Ford’s game is built around speed. That comes both naturally, and as a necessity. Ford is a 6'2, 250-pound defensive end. He’s not a 6'5, 270-pound ultra athlete like other top pass rushers. Instead, Ford has relied on his speed and hustle to get by.

"I’m naturally fast for my size. As far as what I do with my game, you have to have a plan as a pass rusher," Ford said. "I picked two or three moves that I really love to do, and I perfected them. I really perfected them."

Ford’s next move is one that got him some attention in last season’s national championship game. Although Auburn narrowly lost 34-31 to Florida State, Ford still managed to have a good game. He sacked Heisman Trophy winning quarterback Jameis Winston twice.

One of those sacks came with the second move in his pass rush plan:

"My counter to (speed rushing) is what I call two-piece. Once you have that tackle kicking, you just one-two and stick inside and beat him to the inside," Ford said. "I had a sack in the national championship game like that. The guy was overset and so afraid of the speed that he was oversetting so I beat him inside."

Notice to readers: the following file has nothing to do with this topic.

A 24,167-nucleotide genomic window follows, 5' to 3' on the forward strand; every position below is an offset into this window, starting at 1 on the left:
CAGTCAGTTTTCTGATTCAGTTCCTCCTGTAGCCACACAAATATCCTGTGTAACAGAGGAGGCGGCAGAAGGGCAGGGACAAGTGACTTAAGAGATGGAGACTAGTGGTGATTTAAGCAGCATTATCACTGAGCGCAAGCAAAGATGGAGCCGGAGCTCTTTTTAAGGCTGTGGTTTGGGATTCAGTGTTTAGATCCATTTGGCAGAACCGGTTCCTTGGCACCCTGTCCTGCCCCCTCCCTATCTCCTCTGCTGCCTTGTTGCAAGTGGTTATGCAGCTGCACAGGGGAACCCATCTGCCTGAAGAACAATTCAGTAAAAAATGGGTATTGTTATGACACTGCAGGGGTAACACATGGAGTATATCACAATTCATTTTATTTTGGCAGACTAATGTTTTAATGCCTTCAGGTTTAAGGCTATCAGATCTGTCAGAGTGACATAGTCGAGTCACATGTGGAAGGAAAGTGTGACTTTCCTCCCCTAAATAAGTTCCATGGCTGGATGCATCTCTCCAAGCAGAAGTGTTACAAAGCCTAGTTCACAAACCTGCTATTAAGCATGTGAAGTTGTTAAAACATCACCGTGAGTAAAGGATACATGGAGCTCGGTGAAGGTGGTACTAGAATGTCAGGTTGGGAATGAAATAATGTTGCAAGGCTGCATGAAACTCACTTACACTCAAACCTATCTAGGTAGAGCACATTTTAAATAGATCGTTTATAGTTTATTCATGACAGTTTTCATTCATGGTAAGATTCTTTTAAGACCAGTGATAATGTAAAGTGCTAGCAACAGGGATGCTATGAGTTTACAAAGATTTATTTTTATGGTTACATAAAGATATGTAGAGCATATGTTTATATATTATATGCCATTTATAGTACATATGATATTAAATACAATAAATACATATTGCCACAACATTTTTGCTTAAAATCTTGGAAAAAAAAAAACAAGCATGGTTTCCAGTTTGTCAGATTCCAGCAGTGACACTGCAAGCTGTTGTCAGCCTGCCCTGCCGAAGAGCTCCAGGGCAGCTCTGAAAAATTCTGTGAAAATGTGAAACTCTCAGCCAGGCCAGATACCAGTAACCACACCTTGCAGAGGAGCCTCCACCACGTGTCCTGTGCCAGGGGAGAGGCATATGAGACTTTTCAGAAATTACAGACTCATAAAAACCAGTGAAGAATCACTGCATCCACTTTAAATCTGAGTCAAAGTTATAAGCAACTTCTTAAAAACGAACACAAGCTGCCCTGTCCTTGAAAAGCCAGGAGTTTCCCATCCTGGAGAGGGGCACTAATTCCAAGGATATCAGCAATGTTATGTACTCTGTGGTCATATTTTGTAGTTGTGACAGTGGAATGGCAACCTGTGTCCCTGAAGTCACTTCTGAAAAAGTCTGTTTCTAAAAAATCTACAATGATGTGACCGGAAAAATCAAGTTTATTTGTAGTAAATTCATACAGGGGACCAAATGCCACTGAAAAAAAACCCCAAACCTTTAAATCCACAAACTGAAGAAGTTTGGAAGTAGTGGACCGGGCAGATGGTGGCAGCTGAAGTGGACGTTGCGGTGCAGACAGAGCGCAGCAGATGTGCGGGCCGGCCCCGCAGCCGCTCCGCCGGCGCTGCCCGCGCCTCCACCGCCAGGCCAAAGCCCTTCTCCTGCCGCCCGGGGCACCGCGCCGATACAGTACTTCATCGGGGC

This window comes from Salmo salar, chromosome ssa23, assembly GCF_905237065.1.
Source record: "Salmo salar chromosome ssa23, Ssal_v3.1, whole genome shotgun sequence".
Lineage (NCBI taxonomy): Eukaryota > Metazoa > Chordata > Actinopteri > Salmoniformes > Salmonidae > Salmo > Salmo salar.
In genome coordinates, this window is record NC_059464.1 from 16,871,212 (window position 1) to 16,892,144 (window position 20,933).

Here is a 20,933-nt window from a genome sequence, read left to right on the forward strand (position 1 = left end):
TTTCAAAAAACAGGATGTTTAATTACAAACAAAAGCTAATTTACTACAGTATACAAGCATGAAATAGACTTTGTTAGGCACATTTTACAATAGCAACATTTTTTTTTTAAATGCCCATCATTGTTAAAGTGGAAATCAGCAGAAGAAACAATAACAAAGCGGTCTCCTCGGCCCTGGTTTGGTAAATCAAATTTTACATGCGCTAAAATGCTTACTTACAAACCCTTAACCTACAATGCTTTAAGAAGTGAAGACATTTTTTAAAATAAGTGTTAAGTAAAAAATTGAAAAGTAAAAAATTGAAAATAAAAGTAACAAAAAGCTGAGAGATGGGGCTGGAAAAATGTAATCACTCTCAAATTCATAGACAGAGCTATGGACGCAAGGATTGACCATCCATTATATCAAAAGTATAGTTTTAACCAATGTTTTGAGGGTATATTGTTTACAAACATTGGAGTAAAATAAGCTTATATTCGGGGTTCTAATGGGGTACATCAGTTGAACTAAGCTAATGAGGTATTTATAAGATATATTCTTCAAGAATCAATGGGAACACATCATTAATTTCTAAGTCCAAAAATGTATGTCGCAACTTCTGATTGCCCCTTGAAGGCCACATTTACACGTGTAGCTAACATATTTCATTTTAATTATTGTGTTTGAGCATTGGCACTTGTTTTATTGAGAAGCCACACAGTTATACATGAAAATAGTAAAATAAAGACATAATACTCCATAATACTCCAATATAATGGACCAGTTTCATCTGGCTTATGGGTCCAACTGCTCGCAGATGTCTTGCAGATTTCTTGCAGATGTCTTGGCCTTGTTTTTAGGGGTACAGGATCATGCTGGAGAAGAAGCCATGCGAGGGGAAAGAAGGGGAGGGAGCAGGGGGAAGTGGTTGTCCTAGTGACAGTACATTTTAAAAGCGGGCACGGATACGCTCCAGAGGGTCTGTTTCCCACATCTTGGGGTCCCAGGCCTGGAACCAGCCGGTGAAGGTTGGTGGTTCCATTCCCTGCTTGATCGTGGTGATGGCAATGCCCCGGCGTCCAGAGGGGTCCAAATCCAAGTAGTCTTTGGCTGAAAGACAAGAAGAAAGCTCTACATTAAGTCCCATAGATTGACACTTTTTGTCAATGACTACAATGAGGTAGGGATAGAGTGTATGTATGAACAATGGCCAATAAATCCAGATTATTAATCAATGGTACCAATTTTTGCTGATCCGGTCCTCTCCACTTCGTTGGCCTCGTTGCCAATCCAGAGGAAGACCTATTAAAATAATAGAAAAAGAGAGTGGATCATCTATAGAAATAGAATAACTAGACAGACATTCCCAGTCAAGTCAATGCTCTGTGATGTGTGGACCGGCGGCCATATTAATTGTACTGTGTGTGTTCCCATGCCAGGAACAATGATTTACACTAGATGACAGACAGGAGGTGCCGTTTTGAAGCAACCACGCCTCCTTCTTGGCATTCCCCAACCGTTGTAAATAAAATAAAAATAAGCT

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Dee Ford performed well at the Senior Bowl/Photo credit: Derick E. Hingle-USA TODAY Sport

Ford maintained his momentum from the title game at this year’s Senior Bowl. There, he was voted the game’s MVP.

More so than any other player in Mobile, Alabama, Ford dominated the considerably more important practice sessions. Nearly every repetition Ford took during practice had an NFL evaluator scribbling down notes or positively talking Ford up. In the game itself, Ford used a move he cribbed from another Senior Bowl star. It is the third part of his plan.

"I do a one-two jab inside to make them stop their feet. I got that from DeMarcus Ware," Ford said. "Once you threaten an offensive lineman, he gets his hands up. But once he does that, he stops his feet. Once he stops his feet, you club his hands down and beat him outside. I got a sack like that in the Senior Bowl."